How many lost people should we have in our small group?
That’s a great question! If your Sunday School or small group seeks to reach lost people with the Gospel, then it only makes sense that you need to have lost people in your group. The simplest answer to the question is as many as you can! But most Sunday School teachers or small group leaders would like some way to measure how effective their group is when it comes to sharing the Gospel and inviting lost people to be part of their group’s community.
The great Southern Baptist Sunday School pioneer J.N. Barnette actually researched the ratio of church membership compared to Sunday School enrollment and discovered some startling, although in hindsight, rather obvious information. Below is a graph from Barnette’s ground-breaking book, One to Eight.
As is obvious from the title, Barnette’s goal was to enroll one lost person for every eight people enrolled in the group. However, he states in his book (page 7) that for most churches, even a modest +25% (1:13 ratio) would result in solid evangelism. Although these ratios might have changed over the years, the principle is still the same. The more lost people a small group can share the Gospel with, the more people it will see come to Christ. (In other words, your group will catch more fish in an ocean than a swimming pool.)
For a pastor or church leader, Barnette’s discovery emphasizes the importance of group enrollment. If more people are enrolled in Sunday School or small groups than church membership, it is going to see more people baptized. The higher percentage… the better! To hit Barnette’s reasonable goal of 1:13, then your enrollment needs to be 60% higher than your church membership (see chart above). If the church attained this number, then 12.5% of your Sunday School enrollment would be baptized every year at this ratio!
So let’s bring this down to an average group. In fact, not just any group… but your group. If your group has 26 members (enrollment) and 20% of the group are not church members, then your group’s membership would look like this:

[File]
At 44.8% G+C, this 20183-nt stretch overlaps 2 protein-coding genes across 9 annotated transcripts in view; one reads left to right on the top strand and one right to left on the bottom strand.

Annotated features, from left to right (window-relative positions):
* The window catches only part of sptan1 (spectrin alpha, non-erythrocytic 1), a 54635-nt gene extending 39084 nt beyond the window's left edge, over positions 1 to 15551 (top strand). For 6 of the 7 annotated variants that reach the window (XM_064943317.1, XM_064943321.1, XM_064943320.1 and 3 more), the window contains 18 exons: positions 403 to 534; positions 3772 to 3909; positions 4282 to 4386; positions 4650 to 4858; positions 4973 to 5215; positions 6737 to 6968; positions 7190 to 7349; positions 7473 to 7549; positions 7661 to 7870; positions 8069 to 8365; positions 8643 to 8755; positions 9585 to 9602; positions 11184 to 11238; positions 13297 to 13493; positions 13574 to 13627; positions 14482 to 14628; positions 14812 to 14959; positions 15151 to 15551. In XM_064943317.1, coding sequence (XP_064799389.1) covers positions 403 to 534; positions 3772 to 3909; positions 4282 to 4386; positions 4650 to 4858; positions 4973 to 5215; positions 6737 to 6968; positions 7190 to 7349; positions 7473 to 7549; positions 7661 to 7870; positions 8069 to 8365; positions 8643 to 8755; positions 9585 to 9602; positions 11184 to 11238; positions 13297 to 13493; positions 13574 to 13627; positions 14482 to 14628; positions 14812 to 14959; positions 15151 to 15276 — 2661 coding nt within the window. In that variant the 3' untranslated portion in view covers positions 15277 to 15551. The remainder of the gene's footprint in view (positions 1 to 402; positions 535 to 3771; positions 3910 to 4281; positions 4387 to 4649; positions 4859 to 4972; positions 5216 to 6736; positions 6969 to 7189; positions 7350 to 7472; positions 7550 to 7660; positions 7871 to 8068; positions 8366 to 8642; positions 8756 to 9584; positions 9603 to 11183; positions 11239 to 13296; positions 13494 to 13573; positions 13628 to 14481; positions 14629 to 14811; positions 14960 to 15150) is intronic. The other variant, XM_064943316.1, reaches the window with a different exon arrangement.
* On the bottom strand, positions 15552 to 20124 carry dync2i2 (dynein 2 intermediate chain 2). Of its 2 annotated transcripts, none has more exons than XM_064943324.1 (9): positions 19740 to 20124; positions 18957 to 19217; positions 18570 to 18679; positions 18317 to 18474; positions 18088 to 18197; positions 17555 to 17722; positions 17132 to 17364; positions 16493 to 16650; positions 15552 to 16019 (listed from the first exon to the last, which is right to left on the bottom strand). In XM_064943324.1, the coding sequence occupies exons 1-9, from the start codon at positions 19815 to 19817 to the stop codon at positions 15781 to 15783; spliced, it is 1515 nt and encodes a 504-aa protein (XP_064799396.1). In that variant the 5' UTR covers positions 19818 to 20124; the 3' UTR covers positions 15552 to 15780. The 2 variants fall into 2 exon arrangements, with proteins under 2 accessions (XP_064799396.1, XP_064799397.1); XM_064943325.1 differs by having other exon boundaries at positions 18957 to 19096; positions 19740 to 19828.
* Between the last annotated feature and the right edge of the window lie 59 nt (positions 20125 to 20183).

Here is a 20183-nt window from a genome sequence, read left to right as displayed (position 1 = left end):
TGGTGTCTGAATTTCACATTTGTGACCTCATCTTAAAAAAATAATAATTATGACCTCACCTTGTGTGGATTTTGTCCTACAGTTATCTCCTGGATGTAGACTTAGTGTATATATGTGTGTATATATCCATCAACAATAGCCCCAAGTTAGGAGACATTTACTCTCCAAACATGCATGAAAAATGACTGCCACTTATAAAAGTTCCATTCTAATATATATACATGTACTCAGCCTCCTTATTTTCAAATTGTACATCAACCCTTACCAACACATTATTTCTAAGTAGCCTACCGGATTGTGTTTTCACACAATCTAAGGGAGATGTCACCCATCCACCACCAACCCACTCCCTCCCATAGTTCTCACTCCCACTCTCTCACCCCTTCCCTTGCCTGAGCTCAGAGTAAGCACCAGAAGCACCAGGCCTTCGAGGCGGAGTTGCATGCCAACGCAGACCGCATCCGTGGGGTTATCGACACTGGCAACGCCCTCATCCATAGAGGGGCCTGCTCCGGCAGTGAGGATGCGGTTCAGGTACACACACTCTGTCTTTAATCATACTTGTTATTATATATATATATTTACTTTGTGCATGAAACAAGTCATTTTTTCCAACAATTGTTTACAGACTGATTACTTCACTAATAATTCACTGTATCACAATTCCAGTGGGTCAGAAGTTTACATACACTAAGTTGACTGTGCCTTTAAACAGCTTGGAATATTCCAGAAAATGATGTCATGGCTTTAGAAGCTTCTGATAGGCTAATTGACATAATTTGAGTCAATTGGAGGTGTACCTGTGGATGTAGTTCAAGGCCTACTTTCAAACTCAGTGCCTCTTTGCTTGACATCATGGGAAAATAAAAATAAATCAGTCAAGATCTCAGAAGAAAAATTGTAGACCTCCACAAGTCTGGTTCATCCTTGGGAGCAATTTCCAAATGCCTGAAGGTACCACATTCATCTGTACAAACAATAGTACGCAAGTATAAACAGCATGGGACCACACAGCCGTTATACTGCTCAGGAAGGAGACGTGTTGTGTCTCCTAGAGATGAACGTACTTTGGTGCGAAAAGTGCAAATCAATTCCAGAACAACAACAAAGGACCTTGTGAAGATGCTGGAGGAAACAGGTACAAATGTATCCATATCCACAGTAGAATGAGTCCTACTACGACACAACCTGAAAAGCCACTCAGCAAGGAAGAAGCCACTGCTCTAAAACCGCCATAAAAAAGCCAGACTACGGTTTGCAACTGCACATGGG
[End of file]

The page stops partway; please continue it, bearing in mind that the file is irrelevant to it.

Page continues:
21 group members would also be members of the church
5 group members would not be church members
Results: 2 group members would probably accept Christ as Savior each year (1 baptism for every 13 group members)
What is the essential ingredient? That’s right… asking lost people to join your small group (enrollment)! Now imagine if 20% of the people enrolled in your Sunday School were not church members? Based on our example above of a group with 26 members, then if your church has 10 groups, then you could expect 20 lost people to receive Christ and follow Him in baptism. Why? Because 1 of 5 group members are not church members and are likely to be unsaved.
The graph above actually illustrates two vital evangelism principles.
- Lost people must come into contact with the Gospel message in order to be saved (Romans 10:13). Enrolling unsaved people in Sunday School places them in a place where they can see the Gospel on display, hear it, study God’s Word, “kick the tires” (so to speak), and ultimately repent and believe.
- The second vital principle is that the percentage of church members that are participating in small groups reflects the value of the church’s commitment to its groups strategy to evangelism and discipleship. Churches with lower percentages may have a high commitment, but the communication of the value of its groups strategy is not connecting with church members. The less committed the church is to using small group organization as its primary strategy, the fewer church members will belong to a group.
Here are five steps to bring reality to the concept of an evangelistic Sunday School:
- First, decide if your group is going to be evangelistic. Personally, I do not think that this is an option if you believe the Great Commission, and I can not imagine an open group intentionally choosing not to have soulwinning as its primary mission (see Mark 1:17). But…
- Have some type of Gospel emphasis at every group meeting. Examples… Develop a group evangelistic prayer list; enlist a group member share their testimony; invite lost friends to group social events; teach a Gospel presentation; memorize important verses about evangelism. Any of these activities can be done in five minutes. Rotate them and you can have one evangelistic activity for each Sunday of the month.
- Ask guests to join your group! Your group (and your church) may be missing out on dozens of evangelistic opportunities if you never ask people to join your group. If your group is that great, then who wouldn’t want to be a part of it!!
- Follow up on guests to church events. The men’s fish fry had guests attend? Follow up! The church just had Vacation Bible School? Follow up! Dozens of first-time guests attended Easter? Follow up!
- Celebrate what you want done. When a group members shares with the group that he or she shared Christ with a friend… celebrate!!
Bob Mayfield is the Sunday School/Small Groups specialist for the Baptist General Convention of Oklahoma. You can follow Bob on Twitter at @bobmayfield and also follow his blog at bobmayfield.com. Bob also leads the ReConnect Sunday School Initiative that produces quality online video training for Sunday School and small group leaders at reconnectss.com.